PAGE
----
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Gross Profit: Money Given to Clipboard Kids Rarely Makes It to Nonprofits 

Wednesday, Sep 28 2011

Most San Franciscans know this scene: A group of energetic young people with clipboards want your attention and money. Pedestrians walking past Sansome and Clay streets register the fluorescent shirt, the readiness to pounce, before the solicitor can get out her opening line: "Hi, sir! Do you support Planned Parenthood?" With three more girls in the same hot pink apparel blocking the walkway nearby, there's no sidestepping this solicitation. You might avert your eyes, answer a nonexistent phone call, or mutter an excuse: "Yes, I already do;" "Of course, but I'm in a hurry." And then there's always "No."

This work teaches you how to become numb to rejection. The canvasser, who introduces herself as Marquita Davis, dances in place, revving up for the next interaction. Showing no signs of wear and tear, upbeat and earnest, she is a poster child of do-goodism.

When Anastasia Petro takes the bait and stops, Davis launches into a cascade of facts about how Planned Parenthood has fought to retain its federal funding. It works. Petro gives what most people won't — her ear and $10. "My interest was sparked because Planned Parenthood has had funds cut," she says. "It seemed like a good cause."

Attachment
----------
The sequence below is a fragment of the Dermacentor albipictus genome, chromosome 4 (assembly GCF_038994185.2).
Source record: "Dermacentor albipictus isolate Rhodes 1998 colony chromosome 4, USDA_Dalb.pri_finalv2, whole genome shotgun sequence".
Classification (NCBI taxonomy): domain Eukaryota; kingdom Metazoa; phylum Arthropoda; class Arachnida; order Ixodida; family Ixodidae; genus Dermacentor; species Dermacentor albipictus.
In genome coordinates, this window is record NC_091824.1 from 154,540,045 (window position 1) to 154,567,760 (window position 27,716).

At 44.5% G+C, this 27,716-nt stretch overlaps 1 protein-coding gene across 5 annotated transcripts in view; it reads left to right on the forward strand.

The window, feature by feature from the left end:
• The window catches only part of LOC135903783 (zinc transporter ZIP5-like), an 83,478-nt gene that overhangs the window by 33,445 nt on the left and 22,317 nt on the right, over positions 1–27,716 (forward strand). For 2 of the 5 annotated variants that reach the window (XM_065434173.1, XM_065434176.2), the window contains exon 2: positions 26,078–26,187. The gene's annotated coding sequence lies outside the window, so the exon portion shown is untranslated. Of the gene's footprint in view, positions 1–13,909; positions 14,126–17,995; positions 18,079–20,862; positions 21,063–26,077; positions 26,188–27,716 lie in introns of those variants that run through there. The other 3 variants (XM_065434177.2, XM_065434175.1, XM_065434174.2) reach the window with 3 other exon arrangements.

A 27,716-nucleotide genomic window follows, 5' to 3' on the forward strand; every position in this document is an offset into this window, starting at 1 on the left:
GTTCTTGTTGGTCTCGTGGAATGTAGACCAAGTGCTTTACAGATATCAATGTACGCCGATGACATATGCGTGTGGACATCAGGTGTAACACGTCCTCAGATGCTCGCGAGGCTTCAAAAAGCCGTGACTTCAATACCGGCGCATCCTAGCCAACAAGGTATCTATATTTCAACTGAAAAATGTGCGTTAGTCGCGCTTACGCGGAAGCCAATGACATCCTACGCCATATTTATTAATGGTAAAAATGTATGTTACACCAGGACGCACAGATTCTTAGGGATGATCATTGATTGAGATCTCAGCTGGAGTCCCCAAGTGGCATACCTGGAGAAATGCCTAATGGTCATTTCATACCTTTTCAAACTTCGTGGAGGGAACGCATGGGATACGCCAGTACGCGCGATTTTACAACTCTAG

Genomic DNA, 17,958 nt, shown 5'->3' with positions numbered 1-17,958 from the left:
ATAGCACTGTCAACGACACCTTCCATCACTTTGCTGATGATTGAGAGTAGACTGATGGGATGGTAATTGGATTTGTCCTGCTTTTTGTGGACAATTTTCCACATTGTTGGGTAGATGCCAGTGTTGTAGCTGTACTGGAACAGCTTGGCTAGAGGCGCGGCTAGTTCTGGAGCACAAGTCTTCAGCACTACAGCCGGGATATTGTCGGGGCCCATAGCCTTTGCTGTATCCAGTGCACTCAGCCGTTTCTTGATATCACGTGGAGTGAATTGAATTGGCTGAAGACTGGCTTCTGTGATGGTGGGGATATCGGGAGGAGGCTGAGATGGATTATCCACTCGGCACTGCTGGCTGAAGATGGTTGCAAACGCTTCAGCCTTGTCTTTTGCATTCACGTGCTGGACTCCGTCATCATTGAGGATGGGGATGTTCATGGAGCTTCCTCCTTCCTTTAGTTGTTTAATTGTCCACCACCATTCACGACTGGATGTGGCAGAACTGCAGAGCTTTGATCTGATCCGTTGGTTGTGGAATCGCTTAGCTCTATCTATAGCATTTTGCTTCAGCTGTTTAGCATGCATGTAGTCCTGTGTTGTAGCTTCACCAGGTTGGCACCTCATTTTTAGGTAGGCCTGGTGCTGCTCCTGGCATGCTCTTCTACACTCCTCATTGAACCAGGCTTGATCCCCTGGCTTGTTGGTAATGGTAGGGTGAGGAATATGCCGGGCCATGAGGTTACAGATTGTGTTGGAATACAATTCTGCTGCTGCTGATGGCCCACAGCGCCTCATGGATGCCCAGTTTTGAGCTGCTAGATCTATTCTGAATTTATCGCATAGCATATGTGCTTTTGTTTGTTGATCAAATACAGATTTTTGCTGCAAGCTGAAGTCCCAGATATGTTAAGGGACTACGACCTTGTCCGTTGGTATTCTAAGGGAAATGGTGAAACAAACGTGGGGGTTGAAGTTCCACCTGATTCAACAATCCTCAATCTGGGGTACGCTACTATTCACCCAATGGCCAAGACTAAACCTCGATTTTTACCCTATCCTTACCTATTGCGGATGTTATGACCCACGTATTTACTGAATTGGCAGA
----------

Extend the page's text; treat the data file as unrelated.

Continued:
If Davis can track down more Petros to donate a one-time gift, or perhaps $30 monthly, she might get to keep going another day.

Don't be fooled by her Planned Parenthood shirt or impassioned speech; Davis may look like a volunteer, but she is a paid solicitor with Grassroots Campaigns, Inc., a for-profit company that nonprofits pay millions of dollars to run expensive, nationwide fundraising drives on their behalf. Headquartered in Boston, GCI uses Craigslist, college outreach, and other forms of advertising to recruit idealistic teenagers and twenty-somethings who will take the long days in exchange for minimum wage, some commissions, and a platform to support liberal, progressive organizations — what the company refers to on its website as "good causes and candidates." This summer, GCI employees across the country also canvassed for the American Civil Liberties Union, Amnesty International USA, Freedom to Marry, and Save the Children.